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well,,,temps predicted to 30 or so tonight....and will be cold next few days....(we need a high wall at the Canadian border, let them keep this cold up there)  I lit a fire earlier in the month and it would not burn clean no draft and even with force air induction no exhaust.  That meant one thing, the china cap was plugged and I did not think I wouls see that on this short straight pipe but as the last days of last year were just simply banked burning I am sure this contributed to the creosote.  I dropped the pipe and sure enough it was creosoted up.....tonight I lit the fire and instant roaring flames, better drafting for sure, less than an hour later 160 gallons of water from 50 degrees to 170 and unit shut down to sleep mode.  Man what a difference....enjoying a coffee for my efforts and a toasty house with the heater now cycling...everything is now automatic except for the monkey that has to throw a log in now and then.   Hope all you folks have a warm and safe Thanksgiving and enjoy the feast of the harvest.

Edited by Plymouthy Adams
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16 degrees F here this morning. Oil hot air heat doing it's thing. We have converted our wood burning fireplace to propane. Good backup heat source but try to use it a little each month just to verify operation if needed. The garage is also oil hot air but since I only heat it when I am in it, I usually just use a kerosene torpedo heater.

Stay comfortable everyone!

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it made it down to 30 with no problem....heavy frost .....the monkey has been out and feeding the fire....the monkey slept warm though.....not sure of what time I went and laid down....I was crunching gearing data last night with much researching.  After many website reads, few forum inputs trying to find where someone may actually have some data and no guessing (not, all guessing)  and three different technical manuals, I think I got all but one items verified and sorted and got my plan of attack in order...I will strike when they least expect me with cleaned wrenches and hot pot of coffee.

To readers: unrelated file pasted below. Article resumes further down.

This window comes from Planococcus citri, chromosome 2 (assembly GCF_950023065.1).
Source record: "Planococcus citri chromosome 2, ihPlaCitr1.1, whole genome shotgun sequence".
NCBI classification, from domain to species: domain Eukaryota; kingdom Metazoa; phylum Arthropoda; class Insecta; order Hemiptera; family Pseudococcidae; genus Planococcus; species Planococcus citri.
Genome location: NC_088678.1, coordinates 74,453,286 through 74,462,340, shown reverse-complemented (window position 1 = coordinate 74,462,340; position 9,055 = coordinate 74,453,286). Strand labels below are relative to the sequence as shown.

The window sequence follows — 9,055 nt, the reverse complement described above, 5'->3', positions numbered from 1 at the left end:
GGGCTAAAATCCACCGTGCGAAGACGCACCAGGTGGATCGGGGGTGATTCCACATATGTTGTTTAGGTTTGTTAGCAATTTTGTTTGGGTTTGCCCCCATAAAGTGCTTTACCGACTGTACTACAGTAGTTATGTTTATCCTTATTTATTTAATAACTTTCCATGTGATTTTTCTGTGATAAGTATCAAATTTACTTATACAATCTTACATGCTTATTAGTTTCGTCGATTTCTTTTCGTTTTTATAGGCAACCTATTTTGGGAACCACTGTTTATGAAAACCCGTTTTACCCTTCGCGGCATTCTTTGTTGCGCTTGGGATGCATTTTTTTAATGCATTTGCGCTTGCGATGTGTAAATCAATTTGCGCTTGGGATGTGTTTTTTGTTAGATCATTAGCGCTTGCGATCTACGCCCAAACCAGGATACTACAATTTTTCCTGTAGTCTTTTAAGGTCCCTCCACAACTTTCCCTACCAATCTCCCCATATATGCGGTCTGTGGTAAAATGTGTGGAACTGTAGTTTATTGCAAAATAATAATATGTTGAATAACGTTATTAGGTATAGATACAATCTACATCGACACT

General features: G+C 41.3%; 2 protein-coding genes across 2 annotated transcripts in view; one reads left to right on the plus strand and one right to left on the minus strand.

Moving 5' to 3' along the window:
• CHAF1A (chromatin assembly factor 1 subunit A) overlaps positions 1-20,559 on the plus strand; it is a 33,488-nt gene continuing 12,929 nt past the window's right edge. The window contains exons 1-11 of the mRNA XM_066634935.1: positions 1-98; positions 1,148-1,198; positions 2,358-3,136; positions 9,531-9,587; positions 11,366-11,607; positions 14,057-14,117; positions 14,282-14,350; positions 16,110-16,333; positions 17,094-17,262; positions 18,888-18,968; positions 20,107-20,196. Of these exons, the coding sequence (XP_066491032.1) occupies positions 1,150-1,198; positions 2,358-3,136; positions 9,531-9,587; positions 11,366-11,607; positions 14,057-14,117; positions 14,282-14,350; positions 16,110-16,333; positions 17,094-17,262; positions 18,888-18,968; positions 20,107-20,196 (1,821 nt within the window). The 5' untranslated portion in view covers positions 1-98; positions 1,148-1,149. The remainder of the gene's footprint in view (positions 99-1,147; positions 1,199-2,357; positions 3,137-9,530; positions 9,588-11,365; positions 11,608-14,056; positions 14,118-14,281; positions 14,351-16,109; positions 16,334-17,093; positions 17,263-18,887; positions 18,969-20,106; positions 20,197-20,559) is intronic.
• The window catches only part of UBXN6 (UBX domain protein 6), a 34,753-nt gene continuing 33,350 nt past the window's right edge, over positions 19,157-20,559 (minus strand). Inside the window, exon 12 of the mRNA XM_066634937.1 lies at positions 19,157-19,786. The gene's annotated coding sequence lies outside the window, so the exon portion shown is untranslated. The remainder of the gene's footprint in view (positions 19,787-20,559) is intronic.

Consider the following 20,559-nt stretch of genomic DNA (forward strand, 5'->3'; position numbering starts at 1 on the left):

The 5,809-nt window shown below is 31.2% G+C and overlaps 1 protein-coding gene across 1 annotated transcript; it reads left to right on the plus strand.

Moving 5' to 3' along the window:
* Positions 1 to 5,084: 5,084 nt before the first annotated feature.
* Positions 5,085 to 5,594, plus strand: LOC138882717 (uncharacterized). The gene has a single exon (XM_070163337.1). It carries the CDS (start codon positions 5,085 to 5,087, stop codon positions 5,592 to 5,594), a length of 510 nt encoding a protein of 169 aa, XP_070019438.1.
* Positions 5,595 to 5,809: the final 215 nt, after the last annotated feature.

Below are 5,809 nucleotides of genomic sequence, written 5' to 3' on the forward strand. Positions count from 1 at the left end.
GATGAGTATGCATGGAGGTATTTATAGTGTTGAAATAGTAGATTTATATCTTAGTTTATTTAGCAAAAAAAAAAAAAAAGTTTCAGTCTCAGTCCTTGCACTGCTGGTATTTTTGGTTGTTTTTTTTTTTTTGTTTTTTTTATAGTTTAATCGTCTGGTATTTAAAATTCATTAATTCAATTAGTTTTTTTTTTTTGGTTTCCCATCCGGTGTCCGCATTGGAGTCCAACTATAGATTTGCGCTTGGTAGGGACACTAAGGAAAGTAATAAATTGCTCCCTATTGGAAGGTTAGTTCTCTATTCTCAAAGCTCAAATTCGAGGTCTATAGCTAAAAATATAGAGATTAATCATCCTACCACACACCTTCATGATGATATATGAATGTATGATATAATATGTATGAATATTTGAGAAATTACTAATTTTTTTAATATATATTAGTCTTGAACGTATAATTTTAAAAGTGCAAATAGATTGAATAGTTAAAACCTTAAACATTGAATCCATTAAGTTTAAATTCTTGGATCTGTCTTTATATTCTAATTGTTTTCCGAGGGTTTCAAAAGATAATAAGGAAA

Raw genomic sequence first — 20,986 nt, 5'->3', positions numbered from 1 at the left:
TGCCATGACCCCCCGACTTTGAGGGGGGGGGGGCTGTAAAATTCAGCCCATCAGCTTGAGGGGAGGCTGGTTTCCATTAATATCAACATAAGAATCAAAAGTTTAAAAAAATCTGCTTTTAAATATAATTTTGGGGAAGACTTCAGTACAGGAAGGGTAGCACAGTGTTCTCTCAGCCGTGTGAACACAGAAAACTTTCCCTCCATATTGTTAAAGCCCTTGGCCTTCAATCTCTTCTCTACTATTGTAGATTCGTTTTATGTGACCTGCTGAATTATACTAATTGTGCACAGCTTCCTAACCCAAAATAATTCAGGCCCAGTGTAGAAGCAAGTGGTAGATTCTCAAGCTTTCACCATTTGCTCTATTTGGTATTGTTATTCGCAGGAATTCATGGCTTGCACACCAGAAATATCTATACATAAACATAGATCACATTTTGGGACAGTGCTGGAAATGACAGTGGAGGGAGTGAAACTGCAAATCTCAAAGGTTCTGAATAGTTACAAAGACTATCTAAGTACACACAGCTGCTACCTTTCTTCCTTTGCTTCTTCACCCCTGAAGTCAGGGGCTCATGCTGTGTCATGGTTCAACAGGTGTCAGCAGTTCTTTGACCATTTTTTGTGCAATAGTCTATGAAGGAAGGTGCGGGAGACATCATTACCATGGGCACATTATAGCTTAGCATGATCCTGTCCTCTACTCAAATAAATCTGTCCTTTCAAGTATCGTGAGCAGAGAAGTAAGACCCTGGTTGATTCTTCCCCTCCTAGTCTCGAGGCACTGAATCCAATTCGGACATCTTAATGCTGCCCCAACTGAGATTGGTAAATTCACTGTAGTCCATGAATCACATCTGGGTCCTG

Edited by Plymouthy Adams
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31 minutes ago, oldodge41 said:

16 degrees F here this morning. Oil hot air heat doing it's thing. We have converted our wood burning fireplace to propane. Good backup heat source but try to use it a little each month just to verify operation if needed. The garage is also oil hot air but since I only heat it when I am in it, I usually just use a kerosene torpedo heater.

Stay comfortable everyone!

 

⛸️🌨️  I'm comfortably numb at 30   ....brrr...hey, this is SUPPOSED to be the south.... 🥶🥶🥶

 

When this time of year rolls around and folks post of the cold, wind and snows....brings to memory good ole Norm Coupe...sport of all sports...always in good cheer.  Miss his input here and is friendly banter....

Edited by Plymouthy Adams
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My Garage is chilly! Natural gas hydronic heat at my place.  I am too cheap to let it flow into the garage floor. I fire up a propane space heater as needed out there.

About -5C this morning. Yet +10C forecast for a high tomorrow. The Pineapple Express is passing though again this week.

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Keith, hear you on that, I have 4 separate pump stations on the supply line with common returns with my big outdoor unit.  I have ran a loop to my shop but so far each passing spring/autumn I fail to install my heat exchangers for the shop and run my ducting and registers.   Each loop is individually controlled in the manner you wish...just so much to do ......

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Every home I have had uses a gas hot water boiler for heat with either fin tube or radiators. Love these systems. 

 

Current home uses fin tubing baseboards. 20+ years ago I tore down my old garage and poured a slab with 4 separate loops of PEX tubing in it for the new one. Upgraded my house boiler 2 or 3 years later and hooked up the garage to the house boiler at that time. 

 

Simple system uses 2 pumps, 1 for the house and one for the garage that both run off the house thermostat. Garage loop uses an adjustable mixing valve to pull smaller amounts of heated water from the house loop to satisfy the mixing valve setting for ther garage loop after which the pump pushes the mixed water ~ 25ft to the 1 to 4 manifold in the detached garage. I use just 1 of the 4 PEX loops installed in the concrete. If I did it again I would install only 2 PEX loops in the concrete just to have a back-up loop in the pour the others were overkill.